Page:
Jack Shepherd gets woken in the middle of the night by a man murdered some time ago. Jack’s disbelief gets all shook up by Barry Gates’ knowledge of minute details, forcing Jack to arrange a meeting. They meet, Jack recognises him, and is thus pulled into Barry’s dodgy world, looking for missing millions from a shady international bank that has connections to the Russian mob, corrupt Chinese officials, and maybe organisations closer to home.
So ends Jack’s comfortable existence as a university lecturer in Bangkok, Thailand. Unable to stop his curiosity, he makes a few inquiries, making him a target for he doesn’t-know-who. He finds tracking devices on his car, he finds dead friends in his car’s front seat, and gangsters warn him about what he’s getting himself into.
Jake Needham’s novel is about grand conspiracy, including Treadstone-style organisations going loony; dirty money getting shuffled around to hide dodgy business, and local coppers getting used and not liking it. The protagonist is a likable main character, a quiet man caught up in something so much bigger than his understanding, who ends up self-consciously ‘assaulting’ the bad guy’s lair deep in the Thai countryside.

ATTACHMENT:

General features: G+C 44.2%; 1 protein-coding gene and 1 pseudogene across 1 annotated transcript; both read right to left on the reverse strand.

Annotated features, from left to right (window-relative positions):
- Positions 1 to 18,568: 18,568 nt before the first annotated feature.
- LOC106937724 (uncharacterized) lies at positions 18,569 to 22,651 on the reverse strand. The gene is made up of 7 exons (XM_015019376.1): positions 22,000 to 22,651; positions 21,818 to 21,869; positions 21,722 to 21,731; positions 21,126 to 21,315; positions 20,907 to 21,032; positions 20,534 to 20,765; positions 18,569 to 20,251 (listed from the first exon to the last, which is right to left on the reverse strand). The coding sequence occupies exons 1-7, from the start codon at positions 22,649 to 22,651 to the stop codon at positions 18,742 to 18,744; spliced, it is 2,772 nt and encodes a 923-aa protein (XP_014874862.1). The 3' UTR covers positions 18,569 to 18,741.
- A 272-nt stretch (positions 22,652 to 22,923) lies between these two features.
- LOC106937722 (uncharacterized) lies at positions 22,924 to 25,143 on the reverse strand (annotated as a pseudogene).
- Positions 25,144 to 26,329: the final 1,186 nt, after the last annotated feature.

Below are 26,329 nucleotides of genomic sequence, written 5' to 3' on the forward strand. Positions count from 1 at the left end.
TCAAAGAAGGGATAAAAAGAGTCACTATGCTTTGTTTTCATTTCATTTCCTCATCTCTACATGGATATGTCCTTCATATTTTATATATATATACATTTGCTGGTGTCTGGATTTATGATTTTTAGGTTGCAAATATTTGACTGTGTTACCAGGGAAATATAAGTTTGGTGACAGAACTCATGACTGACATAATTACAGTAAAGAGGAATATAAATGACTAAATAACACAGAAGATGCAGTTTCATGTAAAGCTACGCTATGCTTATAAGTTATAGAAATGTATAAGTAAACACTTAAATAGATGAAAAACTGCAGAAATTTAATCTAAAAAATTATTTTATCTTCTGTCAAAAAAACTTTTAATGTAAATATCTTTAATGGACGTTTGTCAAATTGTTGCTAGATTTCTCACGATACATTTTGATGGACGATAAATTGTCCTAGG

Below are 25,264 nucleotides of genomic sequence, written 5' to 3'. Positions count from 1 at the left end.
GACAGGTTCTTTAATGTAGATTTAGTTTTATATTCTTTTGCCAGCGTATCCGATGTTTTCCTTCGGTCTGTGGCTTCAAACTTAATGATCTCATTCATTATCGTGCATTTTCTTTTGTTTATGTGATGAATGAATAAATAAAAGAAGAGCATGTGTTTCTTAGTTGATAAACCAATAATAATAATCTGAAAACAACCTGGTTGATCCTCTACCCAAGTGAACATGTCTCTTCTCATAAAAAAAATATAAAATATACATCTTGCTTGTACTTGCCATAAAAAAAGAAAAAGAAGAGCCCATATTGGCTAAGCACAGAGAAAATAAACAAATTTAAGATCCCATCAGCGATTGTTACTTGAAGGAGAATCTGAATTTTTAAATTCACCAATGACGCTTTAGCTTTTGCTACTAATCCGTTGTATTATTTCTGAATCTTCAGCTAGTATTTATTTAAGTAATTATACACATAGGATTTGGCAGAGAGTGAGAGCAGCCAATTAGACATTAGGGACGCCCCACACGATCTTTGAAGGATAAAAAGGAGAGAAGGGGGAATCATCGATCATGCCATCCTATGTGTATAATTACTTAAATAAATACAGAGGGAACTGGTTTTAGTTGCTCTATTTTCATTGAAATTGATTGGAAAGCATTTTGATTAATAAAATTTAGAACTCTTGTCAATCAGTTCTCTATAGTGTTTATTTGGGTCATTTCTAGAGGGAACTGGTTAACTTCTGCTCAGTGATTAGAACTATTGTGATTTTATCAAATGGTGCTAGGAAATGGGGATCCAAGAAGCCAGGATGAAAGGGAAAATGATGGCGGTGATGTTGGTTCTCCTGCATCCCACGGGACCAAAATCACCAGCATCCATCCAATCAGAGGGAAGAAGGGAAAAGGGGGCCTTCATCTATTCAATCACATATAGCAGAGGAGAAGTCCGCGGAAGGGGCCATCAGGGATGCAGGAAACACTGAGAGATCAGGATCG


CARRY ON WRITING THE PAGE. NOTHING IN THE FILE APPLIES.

I enjoyed Laundry Man, with its affable main character, living a nice, if bland, life in the Far East. There are some enticing descriptions of Thailand, pulling you into the country for a good look, even if you should avoid its officials. However, the novel lacks menace. There’s a couple of deaths that make you worry for the main character, but somehow the book meanders to its finale, rather than drags you there breathless. I never felt Jack was in intense danger, though he had people constantly watching him. Maybe it’s because he was just too laid back, I can’t quite put my finger on it.
I’d also have liked it if everybody stopped saying the name of the person they talked with in a lot of dialogue sentences.
Still, I did like Jack and his girlfriend, Anita. And the author did make me want to visit Thailand.